off rate of hiring. He said the study shows
less musicians are being hired since com-
puterized music became-popular, particularly
in the Los Angeles area, where much film and
TV music is produced.
"Playing a concerto used to depend on the
availability of a live orchestra," he said "now
a performer could travel with an orchestra
consisting of a few samplers, which replicate
instrument sound and a computer packed in a
few cases," Gregory said.

Speaking out Doily Photo by KAREN HANDELMAN
City Councilmember Dave DeVarti (D-Fourth Ward) answers questions
from members of the University's College Democrats last night at the
Michigan League. DeVarti encouraged students to participate in city
government and said, "If you're lucky, and you can last out your four
years here, you're going to live here for four years or more. City policies
will affect you for the rest of your life."


The University has hired legal counsel for two women named in a
slander suit filed by a visiting professor accused of sexually assaulting
one of the women, but is not a party in the case, as was.,incorrectly
reported in yesterday's Daily.
Julie Steiner, director of the University's Sexual Assault Prevention
and Awareness Center, said the job of counselor Katta Isari does not
include involvement in any disciplinary process, as The Daily also
Also, Steiner said Isari may not discuss her clients with anyone
without their written permission. For example, if a student has been
sexually assaulted and is having problems in a class with attendance,
homework, and exams Isari can call a professor or T.A. to ask for an
extension or make-up exam. The counselor may not discuss anything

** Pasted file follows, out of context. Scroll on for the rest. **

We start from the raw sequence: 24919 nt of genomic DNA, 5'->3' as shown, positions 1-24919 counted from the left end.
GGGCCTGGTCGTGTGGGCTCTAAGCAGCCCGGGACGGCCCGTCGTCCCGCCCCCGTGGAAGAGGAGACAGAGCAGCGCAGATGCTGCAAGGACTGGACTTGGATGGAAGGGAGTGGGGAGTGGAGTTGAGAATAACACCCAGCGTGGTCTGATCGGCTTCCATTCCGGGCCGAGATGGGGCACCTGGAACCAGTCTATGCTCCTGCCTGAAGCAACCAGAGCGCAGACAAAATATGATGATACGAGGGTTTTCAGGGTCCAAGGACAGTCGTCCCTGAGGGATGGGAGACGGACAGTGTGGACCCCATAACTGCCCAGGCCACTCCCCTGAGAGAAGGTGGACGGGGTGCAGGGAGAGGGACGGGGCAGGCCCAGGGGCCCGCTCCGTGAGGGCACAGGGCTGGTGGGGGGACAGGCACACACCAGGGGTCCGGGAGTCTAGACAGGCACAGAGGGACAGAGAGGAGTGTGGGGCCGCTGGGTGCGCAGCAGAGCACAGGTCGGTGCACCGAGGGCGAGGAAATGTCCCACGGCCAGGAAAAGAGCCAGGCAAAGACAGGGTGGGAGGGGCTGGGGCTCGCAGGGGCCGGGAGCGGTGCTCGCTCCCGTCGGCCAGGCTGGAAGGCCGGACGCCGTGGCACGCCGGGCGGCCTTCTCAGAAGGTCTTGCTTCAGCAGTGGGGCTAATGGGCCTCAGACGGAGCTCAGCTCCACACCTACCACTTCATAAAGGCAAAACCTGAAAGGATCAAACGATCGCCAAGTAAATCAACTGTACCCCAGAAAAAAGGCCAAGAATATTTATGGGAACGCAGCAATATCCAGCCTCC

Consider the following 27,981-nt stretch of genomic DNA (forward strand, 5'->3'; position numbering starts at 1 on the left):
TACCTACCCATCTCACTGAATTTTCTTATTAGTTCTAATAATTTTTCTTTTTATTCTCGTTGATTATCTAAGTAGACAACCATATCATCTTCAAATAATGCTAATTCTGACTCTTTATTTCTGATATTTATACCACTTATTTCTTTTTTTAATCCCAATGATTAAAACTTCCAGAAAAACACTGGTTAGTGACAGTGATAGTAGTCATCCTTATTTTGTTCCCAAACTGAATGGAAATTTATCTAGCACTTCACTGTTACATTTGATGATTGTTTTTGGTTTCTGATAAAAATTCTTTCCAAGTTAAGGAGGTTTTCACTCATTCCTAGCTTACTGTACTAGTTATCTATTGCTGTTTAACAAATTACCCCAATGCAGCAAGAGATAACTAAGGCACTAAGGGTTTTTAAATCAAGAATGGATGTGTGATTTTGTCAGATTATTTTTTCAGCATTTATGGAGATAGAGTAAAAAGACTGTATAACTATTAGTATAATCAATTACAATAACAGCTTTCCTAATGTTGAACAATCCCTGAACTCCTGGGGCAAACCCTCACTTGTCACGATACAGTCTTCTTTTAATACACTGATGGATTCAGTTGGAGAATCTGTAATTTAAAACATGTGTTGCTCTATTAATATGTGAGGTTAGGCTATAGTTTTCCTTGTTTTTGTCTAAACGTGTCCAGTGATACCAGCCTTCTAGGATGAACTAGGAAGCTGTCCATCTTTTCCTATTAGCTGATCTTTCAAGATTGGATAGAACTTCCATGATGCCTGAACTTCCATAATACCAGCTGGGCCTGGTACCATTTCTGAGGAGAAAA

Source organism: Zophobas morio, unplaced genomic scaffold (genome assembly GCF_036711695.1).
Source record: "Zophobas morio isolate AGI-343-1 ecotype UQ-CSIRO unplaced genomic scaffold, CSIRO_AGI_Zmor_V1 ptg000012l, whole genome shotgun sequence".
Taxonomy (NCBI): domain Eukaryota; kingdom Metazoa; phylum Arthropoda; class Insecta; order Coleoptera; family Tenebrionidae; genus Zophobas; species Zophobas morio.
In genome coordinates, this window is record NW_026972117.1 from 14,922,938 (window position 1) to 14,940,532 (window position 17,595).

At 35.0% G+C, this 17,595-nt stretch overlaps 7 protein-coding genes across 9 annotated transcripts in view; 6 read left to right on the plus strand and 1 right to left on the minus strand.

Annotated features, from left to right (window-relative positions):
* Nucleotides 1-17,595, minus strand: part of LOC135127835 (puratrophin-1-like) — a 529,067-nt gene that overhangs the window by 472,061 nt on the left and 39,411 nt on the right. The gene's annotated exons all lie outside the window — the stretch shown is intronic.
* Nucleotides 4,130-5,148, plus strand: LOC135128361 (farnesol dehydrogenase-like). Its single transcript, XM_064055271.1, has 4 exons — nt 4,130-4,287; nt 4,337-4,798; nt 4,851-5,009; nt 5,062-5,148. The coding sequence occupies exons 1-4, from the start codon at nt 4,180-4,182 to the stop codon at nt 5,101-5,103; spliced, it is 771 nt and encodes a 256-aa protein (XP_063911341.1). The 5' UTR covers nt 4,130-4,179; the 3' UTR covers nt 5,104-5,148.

further about the student than homework.
What's happening in Ann Arbor today

Code battle passed*
to next president

F *

Burnham Associates
Drastic Rent Reductions
No Added Fees
Low Security Deposits
Arbor Forest Albert Terrace Apartments
721 S. Forest, Ann Arbor 1700 Geddes, Ann Arbor
1215 Hill, Ann Arbor y

(Continued from Page 1)
Last year, the council released two
preliminary drafts, including emer-
gency guidelines addressing violent
crimes and a statement on political
dissent. No formal action was taken
on the documents, and the final
segment on guidelines for less vio-
lent crimes was never completed.
Both MSA and the Civil Liberties
Board strongly opposed the pro-
posals, saying they threatened free-
dom of speech and due process.
"(The proposals) didn't have built
into them many of the safeguards of
the current criminal and civil court
system," said CLB chair Peter
Railton. "I don't know if there is the
possibility of drafting any sort of
code that would meet reasonable
regress for an emergency and not be a
threat to civil liberties."
The council went back to the
drawing board, but administrators and
regents grew impatient with the slow
progress. On several occasions,
Shapiro and members of the Univer-
sity's Board of Regents threatened to
impose a code or an interim code if
the council did not act quickly.
As early as November, 1985 law
student and council co-chair Suzanne
Cohen told The Daily, "We've kind
of known our time was short from
the beginning of the semester." The

regents had just threatened to imple-
ment a code by March.
But reality proved to be different.
The consensus, it seems, was to
leave the responsibility to the Uni-
versity Council.
The council continued to meet
weekly, discussing the possiblity of
linking University sanctions to the
civil and criminal court system, until
last summer.
A student statement that called the
council a "facade of democracy" and
reiterated student opposition to any
form of academic sanctions, provoked
Livermore, then a co-chair, to de-
nounce the council and suggest they
"I don't see any chance of getting
any set of rules of conduct in that
setting." he said.
LSA senior and council co-chair
David Newblatt has attempted to
reassemble the council this fall, but